Gallery Conversations: September Show - BLUE

September 15, 2022 11:08 AM | Nancy Moody (Administrator)

By Cissy Geigerman, WAS-H Gallery Co-Director

Everybody sings the “Blues”.  Our members rose to the challenge to paint something primarily blue (pun intended).  The variety of subjects, intensities, and textures was astounding given the criteria in the prospectus.  

Our judge, Shirley Moore Leago, did a thorough job evaluating over 70 entries.  She has been a judge for the Kingwood Art Show, the Conroe Art League,  the Houston Arts Society and has taught painting theory at Houston area studios for 30 years.   Being one of the judges at the Houston Rodeo Art Show has been a highlight of her career as she enjoyed predicting which young artist would blossom into a professional.  For our gallery reception, Ms. Leago once again put on her teaching hat and helped us understand what makes a painting speak to the viewer.  

This show has a different look and feel because the colors are in harmony.  The biggest challenge was to hang so many paintings!  Our volunteer crew did an amazing job.  Many thanks to Marcia Wasson, Leisa Patin, Mansueto Fabugais, Paula Fowler, Nancy McMillan, and Martha Inskeep.  It’s wonderful to have you!

First Place:  Jackie Liddell 

“Galveston Breakers”

Ms. Leago – Nice warms and cools that juxtaposition.  The wave could be off center a bit more.  Nice handling of the paint, with lots of energy. A difficult media handled well. 

Jackie Liddell- Yupo is a challenge but it is so much fun!  It is forgiving enough that if you don’t like it you can just lift it off and start again.  For this piece I was trying to be a traditional artist using an untraditional paper.  My idea was from a memory with my daughter where the Galveston breakers were some time ago.  The water was bluer and beautiful.  The rocks were my challenge.  With watercolors, textures can be done so many ways.  I practiced with Saran wrap on other paper before finally using it here.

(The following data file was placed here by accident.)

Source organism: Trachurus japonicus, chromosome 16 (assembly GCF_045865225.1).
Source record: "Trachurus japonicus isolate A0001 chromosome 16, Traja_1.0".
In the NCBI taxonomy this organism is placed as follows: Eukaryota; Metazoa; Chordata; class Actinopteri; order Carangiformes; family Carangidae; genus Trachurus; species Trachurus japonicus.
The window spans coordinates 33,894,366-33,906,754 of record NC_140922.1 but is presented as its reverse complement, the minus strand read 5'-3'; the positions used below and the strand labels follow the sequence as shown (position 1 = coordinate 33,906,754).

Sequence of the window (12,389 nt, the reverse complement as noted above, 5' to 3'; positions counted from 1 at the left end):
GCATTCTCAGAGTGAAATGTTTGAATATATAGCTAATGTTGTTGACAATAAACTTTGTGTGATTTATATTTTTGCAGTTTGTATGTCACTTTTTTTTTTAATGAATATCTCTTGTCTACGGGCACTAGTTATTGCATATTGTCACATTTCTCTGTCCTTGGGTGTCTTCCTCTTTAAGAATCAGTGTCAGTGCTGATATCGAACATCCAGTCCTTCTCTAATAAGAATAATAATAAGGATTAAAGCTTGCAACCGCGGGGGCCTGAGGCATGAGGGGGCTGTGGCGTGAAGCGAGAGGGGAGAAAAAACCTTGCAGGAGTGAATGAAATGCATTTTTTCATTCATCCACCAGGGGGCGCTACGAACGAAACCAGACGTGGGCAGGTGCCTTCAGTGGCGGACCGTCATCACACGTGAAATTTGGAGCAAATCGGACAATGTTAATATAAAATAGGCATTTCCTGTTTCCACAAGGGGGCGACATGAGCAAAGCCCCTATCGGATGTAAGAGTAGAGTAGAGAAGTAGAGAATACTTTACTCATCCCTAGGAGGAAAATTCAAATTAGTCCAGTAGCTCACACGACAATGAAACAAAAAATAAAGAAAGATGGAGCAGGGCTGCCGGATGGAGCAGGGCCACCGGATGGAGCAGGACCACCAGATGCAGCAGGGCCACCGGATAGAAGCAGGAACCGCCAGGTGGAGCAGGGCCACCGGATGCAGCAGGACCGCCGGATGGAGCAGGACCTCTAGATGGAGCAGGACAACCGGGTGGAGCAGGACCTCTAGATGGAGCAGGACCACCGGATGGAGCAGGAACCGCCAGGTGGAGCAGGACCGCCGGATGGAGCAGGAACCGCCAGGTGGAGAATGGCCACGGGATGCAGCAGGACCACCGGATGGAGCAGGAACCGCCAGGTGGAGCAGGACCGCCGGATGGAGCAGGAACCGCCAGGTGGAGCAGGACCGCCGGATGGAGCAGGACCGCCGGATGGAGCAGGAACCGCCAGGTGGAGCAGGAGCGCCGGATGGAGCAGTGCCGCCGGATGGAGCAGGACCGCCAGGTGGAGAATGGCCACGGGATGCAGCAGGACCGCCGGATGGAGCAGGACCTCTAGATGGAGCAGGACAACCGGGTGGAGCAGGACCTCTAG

Second Place:  Maksim Koloskov

“Night in Asturias”

Ms. Leago – This has wonderful mood, is dramatic and mysterious.  It has depth, strong darks and a brilliant blue sky.  I love it because of these little lights in the background which really told the story.  You wonder, looking at it, there is this close black tree, but what is going on in the distance?  A simple piece that told a lot.  

Maksim Koloskov - Last winter I spent over two months staying with my family in a little aldea in the mountains of Asturias, which is in a north of Spain. Beautiful countryside with grassy hills and mountains, dotted with clay tile roofs of the little aldeas and pueblos. It’s a true paradise for an artist. I spent every free moment to paint watercolors and often would come back at night. One night I was walking up the hill after finishing painting a watercolor of a small church from XIII century, the trees along my walk were looming over me, the deep color of the night with few lights of the aldea in the distance was so impressive that I did a “ Night in Asturias” watercolor right after coming back to the house. I pained it fast, in one go, as I merely wanted to record the feel, so I could do a “proper” painting later. I painted it in a room with a dim light and was in a hurry to finish it before joining everyone for a dinner, which I’m sure resulted in a stronger colors and bolder decisions.